The Wisdom of the Mountains
My wife and I recently went for a beautiful winter hike in Squaw Valley, CA, and I'm not quite sure if it was the quiet fresh snow, the freezing waterfalls in the canyon creek, or the granite cliffs framed by cerulean sky that brought to mind the many experiences I had in some of the world's high ranges years ago when I was an aspiring alpinist. Though we come here at this time of year to relax, reflect and plan for the year ahead, I could not help but notice how the wisdom of the mountains translates so well into what I do now --- helping California home buyers and homeowners achieve their goals through mortgage financing. In particular, there are three mountaineering maxims that strike me as being so relevant in today's exacting real estate environment:
"If there is any doubt, there is no doubt." Simple and true, I first heard this one as we prepared to rappel off the side of some Andean face. What if we weren't 100% sure about the anchor point's strength --- the same one that would hold our fate? Change it, fix it, reinforce it or whatever, but don't leave it as is. The same holds true for building a loan application. If you have a doubt about some aspect of the borrower's profile, get to the bottom of it now. Don't let it kill you later.
"The more sh*t you carry, the greater likelihood you're going to need it." Back in the day when Everest and K2 were first being attempted, there would be these massive, military-style expeditions waged against them. Oh, they'd have trains of yaks to carry in tons of gear; stoves, beds, med tents, you-name-it. The endeavors took months and required herculean efforts. Because the teams were on the mountain so long they, not surprisingly, ended up needing nearly everything they brought. It was a self-fulfilling prophecy. But by the 1980's, a handful of bold alpinists bucked conventional wisdom and took on the world's most daunting peaks using a fast, lightweight style that bordered on the insane. Because these guys could race up and down the mountain so quickly and weren't laden with the kitchen sink, they exposed themselves to less chance of storms, avalanche and other perils. Again, not surprisingly, it worked. Similarly, I often have conversations with my clients about NOT including certain asset accounts or NOT including the spouse on the loan application. "But why?!?" they exclaim. "Don't you want the underwriter to see my total net worth?" "Don't you realize that my spouse will be living there too?" Yes, I know. But for every variable we introduce, over time, we increase the likelihood something will happen or be called into question. We are working to get you a home loan, not to exhaustively list your liquid and illiquid assets. Let's get to the summit and back down safely and quickly. "Light is right."
"Accidents are not isolated incidents." Indeed, the American Alpine Club actually publishes an annual edition of North American climbing accidents in which they forensically reconstruct tragedies in the hills. While the circumstances of each differ, even a quick thumbing-through of the chapters will reveal that it's always a sequence of (usually) small, sometimes imperceptible actions and events that culminate in the undesired outcome. Maybe it's leaving high camp 15 minutes too late on summit day. Perhaps it's disregarding the weather forecast. Or maybe it's as simple as wearing the wrong pair of gloves. Any of these alone might have had the climbers glissade right through with nothing but some good stories and mountain-top selfies to show for it, but combine them all and it could just as easily be severe frostbite and a turned back summit bid that are the result. This is the way it goes down in the big ranges and it's not at all unlike what we call "layers of risk" in underwriting. Let's say our borrower has poor credit. This is surmountable. Now let's add in a low down payment. Can you feel some more air under our feet? OK, finally, let's throw in an unstable job history. At this point, we are asking for a dicey loan approval, wouldn't you agree? It's not to say that it can't be done, but in my line of work, it's my responsibility to recognize the layers of risk, plan for them and set expectations properly. While the outcome won't entail literal life or death, it can still feel that way to the buyer, the Realtors and everyone else in the transaction. Those of us who do our job best are most perceptive to the sequence of events that is always unfolding as we work towards close of escrow.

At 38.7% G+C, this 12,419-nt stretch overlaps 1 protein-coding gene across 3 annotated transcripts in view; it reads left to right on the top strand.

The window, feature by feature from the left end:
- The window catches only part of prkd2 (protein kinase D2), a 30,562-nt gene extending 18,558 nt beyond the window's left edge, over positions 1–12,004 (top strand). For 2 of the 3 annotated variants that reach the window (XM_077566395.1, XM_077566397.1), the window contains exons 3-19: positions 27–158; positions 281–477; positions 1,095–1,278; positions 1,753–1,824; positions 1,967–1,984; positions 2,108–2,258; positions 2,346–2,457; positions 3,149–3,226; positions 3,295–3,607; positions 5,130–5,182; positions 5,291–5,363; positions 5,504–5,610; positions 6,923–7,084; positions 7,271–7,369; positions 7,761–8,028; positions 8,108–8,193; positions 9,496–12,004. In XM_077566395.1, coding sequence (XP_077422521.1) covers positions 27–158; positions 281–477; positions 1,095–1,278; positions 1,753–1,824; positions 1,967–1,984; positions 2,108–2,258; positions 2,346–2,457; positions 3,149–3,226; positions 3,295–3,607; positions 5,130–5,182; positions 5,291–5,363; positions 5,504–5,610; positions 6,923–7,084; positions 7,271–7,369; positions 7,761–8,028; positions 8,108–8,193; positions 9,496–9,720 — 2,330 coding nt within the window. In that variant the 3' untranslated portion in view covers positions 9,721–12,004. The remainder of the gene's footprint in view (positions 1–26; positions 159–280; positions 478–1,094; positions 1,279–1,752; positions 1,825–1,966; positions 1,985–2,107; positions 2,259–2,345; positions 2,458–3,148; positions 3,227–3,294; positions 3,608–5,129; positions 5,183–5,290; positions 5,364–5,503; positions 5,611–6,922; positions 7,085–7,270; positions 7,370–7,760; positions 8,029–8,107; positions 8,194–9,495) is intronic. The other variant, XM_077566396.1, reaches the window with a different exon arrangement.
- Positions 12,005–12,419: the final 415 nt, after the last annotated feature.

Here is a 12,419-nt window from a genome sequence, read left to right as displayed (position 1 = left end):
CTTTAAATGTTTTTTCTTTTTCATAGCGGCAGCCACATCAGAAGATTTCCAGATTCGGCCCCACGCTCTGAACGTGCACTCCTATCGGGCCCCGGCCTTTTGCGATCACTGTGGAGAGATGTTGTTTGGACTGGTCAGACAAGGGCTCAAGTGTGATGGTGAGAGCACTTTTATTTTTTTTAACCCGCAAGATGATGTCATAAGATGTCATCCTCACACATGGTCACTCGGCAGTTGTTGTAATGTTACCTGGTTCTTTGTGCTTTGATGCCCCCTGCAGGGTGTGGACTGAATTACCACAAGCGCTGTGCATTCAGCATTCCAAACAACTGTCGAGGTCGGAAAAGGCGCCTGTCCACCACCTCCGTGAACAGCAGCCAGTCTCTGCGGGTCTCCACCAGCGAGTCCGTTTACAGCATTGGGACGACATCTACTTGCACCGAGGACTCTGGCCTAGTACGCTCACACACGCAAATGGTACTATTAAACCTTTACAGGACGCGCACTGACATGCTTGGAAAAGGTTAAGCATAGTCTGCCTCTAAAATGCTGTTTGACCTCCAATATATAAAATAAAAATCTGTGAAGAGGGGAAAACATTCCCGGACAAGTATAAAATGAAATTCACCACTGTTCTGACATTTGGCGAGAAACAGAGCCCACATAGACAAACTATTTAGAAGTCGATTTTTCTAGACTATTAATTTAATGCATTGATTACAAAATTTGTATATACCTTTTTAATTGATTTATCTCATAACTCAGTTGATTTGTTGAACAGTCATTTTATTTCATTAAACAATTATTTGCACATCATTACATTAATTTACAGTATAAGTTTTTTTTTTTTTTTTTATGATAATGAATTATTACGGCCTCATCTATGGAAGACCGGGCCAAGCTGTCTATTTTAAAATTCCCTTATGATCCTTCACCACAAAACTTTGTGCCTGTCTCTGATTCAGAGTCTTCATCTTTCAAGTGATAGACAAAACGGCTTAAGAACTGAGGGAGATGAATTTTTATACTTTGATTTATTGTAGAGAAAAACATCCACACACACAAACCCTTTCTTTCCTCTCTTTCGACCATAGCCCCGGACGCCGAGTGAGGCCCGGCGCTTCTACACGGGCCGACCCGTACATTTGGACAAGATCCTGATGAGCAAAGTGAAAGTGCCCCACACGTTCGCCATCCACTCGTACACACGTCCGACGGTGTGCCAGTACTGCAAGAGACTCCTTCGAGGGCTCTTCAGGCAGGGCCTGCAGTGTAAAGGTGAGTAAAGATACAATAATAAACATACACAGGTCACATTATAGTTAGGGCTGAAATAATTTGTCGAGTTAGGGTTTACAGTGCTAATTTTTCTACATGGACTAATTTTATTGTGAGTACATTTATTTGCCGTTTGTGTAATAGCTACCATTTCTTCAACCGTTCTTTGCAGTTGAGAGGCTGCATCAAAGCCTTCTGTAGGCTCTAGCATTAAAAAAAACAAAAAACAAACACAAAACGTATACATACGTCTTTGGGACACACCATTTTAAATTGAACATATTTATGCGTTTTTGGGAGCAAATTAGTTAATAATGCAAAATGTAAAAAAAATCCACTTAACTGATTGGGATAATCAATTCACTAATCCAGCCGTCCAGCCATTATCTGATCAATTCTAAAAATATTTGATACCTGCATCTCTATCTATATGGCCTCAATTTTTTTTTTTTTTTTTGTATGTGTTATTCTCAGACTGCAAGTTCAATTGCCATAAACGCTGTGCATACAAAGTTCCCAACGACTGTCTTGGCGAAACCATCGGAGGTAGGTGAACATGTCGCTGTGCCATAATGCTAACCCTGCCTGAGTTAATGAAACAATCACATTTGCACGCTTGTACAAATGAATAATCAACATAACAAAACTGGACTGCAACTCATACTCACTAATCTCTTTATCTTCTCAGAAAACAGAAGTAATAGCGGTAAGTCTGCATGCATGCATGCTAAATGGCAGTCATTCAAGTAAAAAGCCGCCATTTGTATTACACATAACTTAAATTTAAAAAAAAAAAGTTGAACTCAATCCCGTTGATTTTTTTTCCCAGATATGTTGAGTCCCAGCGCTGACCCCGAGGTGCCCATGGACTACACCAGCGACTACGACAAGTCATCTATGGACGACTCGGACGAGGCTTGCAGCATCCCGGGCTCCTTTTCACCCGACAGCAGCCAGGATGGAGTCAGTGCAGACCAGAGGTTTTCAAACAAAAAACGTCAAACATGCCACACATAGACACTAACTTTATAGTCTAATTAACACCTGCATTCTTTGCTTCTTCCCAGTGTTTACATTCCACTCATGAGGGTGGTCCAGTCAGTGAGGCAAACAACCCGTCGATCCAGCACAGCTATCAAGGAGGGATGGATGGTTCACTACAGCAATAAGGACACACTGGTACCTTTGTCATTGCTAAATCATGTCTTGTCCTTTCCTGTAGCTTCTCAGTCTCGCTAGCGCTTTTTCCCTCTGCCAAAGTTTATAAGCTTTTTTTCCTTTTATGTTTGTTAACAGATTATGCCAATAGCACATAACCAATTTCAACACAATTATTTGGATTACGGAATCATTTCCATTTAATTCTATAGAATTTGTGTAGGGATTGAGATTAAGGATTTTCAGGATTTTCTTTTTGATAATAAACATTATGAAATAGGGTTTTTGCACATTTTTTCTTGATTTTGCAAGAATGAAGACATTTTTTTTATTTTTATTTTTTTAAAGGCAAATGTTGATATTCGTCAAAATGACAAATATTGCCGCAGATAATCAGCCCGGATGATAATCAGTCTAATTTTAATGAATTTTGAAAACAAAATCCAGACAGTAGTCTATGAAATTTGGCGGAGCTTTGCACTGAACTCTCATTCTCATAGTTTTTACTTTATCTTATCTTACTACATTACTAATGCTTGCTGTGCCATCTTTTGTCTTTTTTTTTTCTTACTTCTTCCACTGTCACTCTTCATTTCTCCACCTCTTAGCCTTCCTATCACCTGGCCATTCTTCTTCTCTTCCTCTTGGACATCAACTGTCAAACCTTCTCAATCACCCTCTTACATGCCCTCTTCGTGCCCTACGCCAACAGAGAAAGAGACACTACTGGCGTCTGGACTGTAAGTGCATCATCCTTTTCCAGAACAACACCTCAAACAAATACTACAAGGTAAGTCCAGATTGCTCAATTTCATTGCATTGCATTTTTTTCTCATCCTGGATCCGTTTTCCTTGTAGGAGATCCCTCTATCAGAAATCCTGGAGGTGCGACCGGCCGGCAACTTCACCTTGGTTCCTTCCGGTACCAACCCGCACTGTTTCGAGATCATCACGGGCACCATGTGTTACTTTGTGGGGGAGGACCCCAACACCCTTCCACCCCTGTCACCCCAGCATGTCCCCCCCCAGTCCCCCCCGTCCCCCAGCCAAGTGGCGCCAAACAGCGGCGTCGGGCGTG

So what started out as a pleasant hike revealed itself in this case to be an insightful recollection of the wisdom of the mountains --- things that we can apply every day to make us better at what we do and to continue to improve and grow in our fields of expertise. We live in a complex world. We all make mistakes and many of us strive to do better each time. This last quote, fittingly, comes courtesy of Sir Edmund Hillary:
"I will come again and conquer you because as a mountain you cannot grow, but as a human, I can."
Per aspera ad astra,
Robert J. Spinosa
Executive Loan Advisor
NMLS: 22343 CalBRE: 01297944
Cell: 415-367-5959 Fax: 415-366-1590
1058 Redwood Highway, Frontage Road, Mill Valley, CA 94941
RPM Mortgage, Inc. – NMLS#9472 – Licensed by the Department of Business Oversight under the Residential Mortgage Lending Act. Equal Housing Opportunity.